For example, both the OWS activists and various liberty-minded groups agree that the Federal Reserve Bank and the banking system it controls is responsible for the housing bubble and the stock market crash and credit crunch of 2008. Therefore, members of both groups may wish to “End the Fed.” However, the OWS activists want to do so in order to increase direct government control over the economy, thus forcing private banks and other businesses to pay for the “free” stuff to which they believe they are entitled. On the other hand, conservative or libertarian individuals see ending the Fed as part of a larger strategy to set the economy free and re-establish Capitalism, an economic system in which all property is private and individuals are free to choose with whom they will do business and what they will do with their money. Ending the Fed is a Wedge that is conducive to the strategy of the statist organizers of OWS, who are far more interested in further collectivizing the United States than they are in ending the Fed. The Fed, after all, is a useful instrument for exerting more control over the economy, and with it, the lives of ordinary Americans.
Ending the Fed is one of several Wedges in play in the political discourse of the Occupy Wall Street movement. They are all useful in refocusing the opposition to their ultimate goal, seeking to make those of us who hold to the principles of liberty believe that we should, as one Useful Idiot puts it, “Unite against the 1% for Liberty and Freedom.” As Adam Reed points out in his blog series (referenced above):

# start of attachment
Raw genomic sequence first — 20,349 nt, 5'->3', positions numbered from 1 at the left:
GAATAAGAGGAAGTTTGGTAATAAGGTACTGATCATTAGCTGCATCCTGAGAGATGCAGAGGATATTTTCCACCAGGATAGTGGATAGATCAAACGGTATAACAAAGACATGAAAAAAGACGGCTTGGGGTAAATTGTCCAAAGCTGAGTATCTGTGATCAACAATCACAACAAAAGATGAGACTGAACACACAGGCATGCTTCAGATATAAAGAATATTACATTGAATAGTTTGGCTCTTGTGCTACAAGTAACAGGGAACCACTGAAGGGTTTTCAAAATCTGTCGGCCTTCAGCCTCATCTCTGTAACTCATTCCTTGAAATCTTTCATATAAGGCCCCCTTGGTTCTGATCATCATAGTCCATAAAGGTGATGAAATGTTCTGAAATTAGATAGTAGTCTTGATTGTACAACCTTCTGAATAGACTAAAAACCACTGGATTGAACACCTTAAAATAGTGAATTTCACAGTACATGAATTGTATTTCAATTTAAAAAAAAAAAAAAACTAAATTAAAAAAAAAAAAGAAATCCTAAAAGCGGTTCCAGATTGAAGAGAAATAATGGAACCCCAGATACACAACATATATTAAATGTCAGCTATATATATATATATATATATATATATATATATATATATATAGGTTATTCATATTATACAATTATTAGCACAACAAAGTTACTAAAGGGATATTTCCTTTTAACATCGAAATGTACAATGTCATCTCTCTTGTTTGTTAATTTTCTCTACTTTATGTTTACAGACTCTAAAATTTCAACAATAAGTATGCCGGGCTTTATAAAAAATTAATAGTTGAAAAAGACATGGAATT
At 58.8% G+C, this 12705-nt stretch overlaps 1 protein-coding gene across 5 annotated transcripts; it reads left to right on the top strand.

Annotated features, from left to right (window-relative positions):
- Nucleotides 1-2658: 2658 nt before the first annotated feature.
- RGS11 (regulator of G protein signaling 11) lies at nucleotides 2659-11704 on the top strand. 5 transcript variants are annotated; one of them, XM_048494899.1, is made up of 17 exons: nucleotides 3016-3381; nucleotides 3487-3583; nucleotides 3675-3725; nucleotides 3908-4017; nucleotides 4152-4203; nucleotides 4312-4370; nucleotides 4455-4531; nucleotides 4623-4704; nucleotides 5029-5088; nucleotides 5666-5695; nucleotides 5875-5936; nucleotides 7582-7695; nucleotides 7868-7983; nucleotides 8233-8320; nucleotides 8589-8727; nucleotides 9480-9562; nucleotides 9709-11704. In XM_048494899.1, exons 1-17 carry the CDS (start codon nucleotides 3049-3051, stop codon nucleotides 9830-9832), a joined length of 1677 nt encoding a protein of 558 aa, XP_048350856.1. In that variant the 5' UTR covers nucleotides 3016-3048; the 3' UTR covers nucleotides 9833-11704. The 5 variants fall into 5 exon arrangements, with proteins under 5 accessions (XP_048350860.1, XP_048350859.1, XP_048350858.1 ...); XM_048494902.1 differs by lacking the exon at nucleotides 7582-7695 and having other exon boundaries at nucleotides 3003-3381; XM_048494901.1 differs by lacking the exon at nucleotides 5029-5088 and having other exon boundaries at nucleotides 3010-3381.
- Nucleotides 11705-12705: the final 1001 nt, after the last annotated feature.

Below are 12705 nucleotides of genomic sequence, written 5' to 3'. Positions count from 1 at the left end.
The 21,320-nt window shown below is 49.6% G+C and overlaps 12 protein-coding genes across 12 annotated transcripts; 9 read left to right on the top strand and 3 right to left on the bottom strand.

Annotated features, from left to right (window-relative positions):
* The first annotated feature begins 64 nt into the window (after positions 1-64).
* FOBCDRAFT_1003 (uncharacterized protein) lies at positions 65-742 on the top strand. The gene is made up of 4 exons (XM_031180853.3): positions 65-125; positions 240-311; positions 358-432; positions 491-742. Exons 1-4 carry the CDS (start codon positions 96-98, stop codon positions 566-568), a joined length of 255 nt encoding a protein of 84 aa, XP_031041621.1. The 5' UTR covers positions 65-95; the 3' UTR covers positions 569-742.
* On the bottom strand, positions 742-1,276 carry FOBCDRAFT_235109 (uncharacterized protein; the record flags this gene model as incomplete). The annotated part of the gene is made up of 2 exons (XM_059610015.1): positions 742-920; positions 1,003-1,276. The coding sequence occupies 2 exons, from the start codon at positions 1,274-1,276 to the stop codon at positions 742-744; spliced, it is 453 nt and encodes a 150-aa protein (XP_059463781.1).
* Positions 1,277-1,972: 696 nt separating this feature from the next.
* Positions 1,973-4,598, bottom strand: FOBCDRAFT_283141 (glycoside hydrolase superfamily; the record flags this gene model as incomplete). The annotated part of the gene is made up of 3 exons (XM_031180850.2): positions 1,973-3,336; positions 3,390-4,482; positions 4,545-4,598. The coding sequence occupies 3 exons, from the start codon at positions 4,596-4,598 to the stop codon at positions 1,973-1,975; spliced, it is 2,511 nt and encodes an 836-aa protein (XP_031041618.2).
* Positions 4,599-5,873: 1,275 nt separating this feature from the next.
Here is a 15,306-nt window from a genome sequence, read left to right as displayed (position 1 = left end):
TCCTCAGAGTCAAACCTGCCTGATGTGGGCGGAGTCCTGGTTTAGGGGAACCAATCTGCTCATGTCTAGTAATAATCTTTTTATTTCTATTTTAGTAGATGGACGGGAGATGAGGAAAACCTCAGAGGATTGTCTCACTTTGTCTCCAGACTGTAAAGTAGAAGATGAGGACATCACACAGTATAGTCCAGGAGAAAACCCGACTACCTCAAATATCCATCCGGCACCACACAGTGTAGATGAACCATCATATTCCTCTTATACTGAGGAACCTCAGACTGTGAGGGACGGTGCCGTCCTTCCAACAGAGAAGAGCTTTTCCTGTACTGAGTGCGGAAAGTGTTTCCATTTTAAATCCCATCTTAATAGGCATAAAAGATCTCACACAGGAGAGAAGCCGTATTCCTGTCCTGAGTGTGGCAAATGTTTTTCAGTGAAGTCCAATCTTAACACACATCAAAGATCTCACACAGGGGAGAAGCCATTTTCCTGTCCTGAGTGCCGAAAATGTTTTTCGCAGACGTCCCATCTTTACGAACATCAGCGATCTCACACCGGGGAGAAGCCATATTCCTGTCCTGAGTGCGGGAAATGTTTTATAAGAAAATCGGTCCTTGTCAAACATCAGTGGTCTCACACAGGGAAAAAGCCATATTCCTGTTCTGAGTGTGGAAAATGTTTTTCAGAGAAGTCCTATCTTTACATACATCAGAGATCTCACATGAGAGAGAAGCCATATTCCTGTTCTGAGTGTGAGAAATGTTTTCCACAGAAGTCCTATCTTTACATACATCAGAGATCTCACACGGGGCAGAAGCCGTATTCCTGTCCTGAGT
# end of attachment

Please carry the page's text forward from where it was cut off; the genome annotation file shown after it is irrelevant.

. . . if we agree with them on issue after issue, then there seems to be no contradiction between their ideals and ours. They might even be the good guys, and their ideas may deserve to be heard, and to be included in the national consensus on legislation and public policy.
In using terms like—“unity” and “freedom”--as a hook, the OWS organizers and their fellow travelers seek to conflate the goals and values of OWS with our own and thereby covertly get our cooperation with them. This can lead to them making converts to their cause, or at least confuse us enough to stop us from opposing their agenda, or from pointing out the characteristics that differentiate them from us.
This is why some Jews, for example, make excuses for the overt and unopposed anti-Semitism in evidence at OWS rallies across the nation. They buy the Wedge, even though it is false, and ignore the reality that anti-Semitism is a racist ideology opposed to individual liberty. This characteristic rhetoric ought to demonstrate that our principles and values are different than theirs, and that there can be no compromise, no “popular front” between us.
In order not to be taken in by the Wedge Strategy, liberty-minded individuals must be conscious our values and principles and consistently and deliberately apply them to the goals and strategies expressed by those who wish to make common cause with them. When our values and principles are not aligned with theirs, we can recognize when a Wedge is being used against us. In order not to serve, defend or excuse a cause that violates our principles, we then must not participate in the organizations and activities of those who promoting such a cause.
Further, once the Wedge is in play in the shared political discourse of a community or country, we ought to point it out because sunshine is the best disinfectant. In our own discussions of the issue or policy being used as a wedge, we need to promote our view from the standpoint of our values, and point out the difference between our reason and theirs. In so doing, the consequences of our line of reasoning will differentiate implications to our advocacy of the issue that our opposition will disagree with, making it clear that we do not have common cause or a “popular front.”
In this way, we remain true to our own values, come what may, and we keep our principles ever before us so that we can create the future that we plan to live. One of liberty and respect for each individual’s rights.